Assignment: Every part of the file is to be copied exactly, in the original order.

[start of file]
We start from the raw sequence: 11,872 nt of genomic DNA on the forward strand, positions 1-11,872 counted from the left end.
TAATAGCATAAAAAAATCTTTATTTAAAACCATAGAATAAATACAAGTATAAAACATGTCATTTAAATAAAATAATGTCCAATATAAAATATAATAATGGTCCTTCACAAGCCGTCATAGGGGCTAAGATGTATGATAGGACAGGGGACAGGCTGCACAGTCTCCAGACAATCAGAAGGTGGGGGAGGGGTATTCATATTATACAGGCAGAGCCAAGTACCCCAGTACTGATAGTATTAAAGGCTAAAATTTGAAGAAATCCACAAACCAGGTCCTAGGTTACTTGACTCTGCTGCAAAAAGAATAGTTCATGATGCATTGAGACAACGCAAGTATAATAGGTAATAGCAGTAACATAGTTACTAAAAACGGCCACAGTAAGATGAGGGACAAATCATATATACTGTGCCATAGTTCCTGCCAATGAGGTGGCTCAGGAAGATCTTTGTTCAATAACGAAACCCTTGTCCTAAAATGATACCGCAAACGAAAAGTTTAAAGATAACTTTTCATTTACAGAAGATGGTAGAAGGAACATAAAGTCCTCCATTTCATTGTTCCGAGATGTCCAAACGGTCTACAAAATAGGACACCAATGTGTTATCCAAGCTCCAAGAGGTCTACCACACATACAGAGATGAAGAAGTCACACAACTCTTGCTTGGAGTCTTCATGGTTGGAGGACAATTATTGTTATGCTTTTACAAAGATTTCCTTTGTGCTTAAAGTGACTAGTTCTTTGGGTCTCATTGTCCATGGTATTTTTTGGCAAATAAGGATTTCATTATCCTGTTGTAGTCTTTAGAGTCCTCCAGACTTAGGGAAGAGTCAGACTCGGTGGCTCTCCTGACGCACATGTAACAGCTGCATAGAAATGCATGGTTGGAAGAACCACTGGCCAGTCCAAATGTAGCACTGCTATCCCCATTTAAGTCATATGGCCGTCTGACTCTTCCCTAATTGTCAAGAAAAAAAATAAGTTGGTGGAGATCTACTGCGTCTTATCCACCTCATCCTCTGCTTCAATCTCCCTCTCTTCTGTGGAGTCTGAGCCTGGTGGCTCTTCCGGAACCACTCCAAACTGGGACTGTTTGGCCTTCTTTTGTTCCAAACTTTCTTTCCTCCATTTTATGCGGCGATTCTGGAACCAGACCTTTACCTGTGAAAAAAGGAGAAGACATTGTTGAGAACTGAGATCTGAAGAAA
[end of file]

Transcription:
We start from the raw sequence: 11,872 nt of genomic DNA on the forward strand, positions 1-11,872 counted from the left end.
TAATAGCATAAAAAAATCTTTATTTAAAACCATAGAATAAATACAAGTATAAAACATGTCATTTAAATAAAATAATGTCCAATATAAAATATAATAATGGTCCTTCACAAGCCGTCATAGGGGCTAAGATGTATGATAGGACAGGGGACAGGCTGCACAGTCTCCAGACAATCAGAAGGTGGGGGAGGGGTATTCATATTATACAGGCAGAGCCAAGTACCCCAGTACTGATAGTATTAAAGGCTAAAATTTGAAGAAATCCACAAACCAGGTCCTAGGTTACTTGACTCTGCTGCAAAAAGAATAGTTCATGATGCATTGAGACAACGCAAGTATAATAGGTAATAGCAGTAACATAGTTACTAAAAACGGCCACAGTAAGATGAGGGACAAATCATATATACTGTGCCATAGTTCCTGCCAATGAGGTGGCTCAGGAAGATCTTTGTTCAATAACGAAACCCTTGTCCTAAAATGATACCGCAAACGAAAAGTTTAAAGATAACTTTTCATTTACAGAAGATGGTAGAAGGAACATAAAGTCCTCCATTTCATTGTTCCGAGATGTCCAAACGGTCTACAAAATAGGACACCAATGTGTTATCCAAGCTCCAAGAGGTCTACCACACATACAGAGATGAAGAAGTCACACAACTCTTGCTTGGAGTCTTCATGGTTGGAGGACAATTATTGTTATGCTTTTACAAAGATTTCCTTTGTGCTTAAAGTGACTAGTTCTTTGGGTCTCATTGTCCATGGTATTTTTTGGCAAATAAGGATTTCATTATCCTGTTGTAGTCTTTAGAGTCCTCCAGACTTAGGGAAGAGTCAGACTCGGTGGCTCTCCTGACGCACATGTAACAGCTGCATAGAAATGCATGGTTGGAAGAACCACTGGCCAGTCCAAATGTAGCACTGCTATCCCCATTTAAGTCATATGGCCGTCTGACTCTTCCCTAATTGTCAAGAAAAAAAATAAGTTGGTGGAGATCTACTGCGTCTTATCCACCTCATCCTCTGCTTCAATCTCCCTCTCTTCTGTGGAGTCTGAGCCTGGTGGCTCTTCCGGAACCACTCCAAACTGGGACTGTTTGGCCTTCTTTTGTTCCAAACTTTCTTTCCTCCATTTTATGCGGCGATTCTGGAACCAGACCTTTACCTGTGAAAAAAGGAGAAGACATTGTTGAGAACTGAGATCTGAAGAAA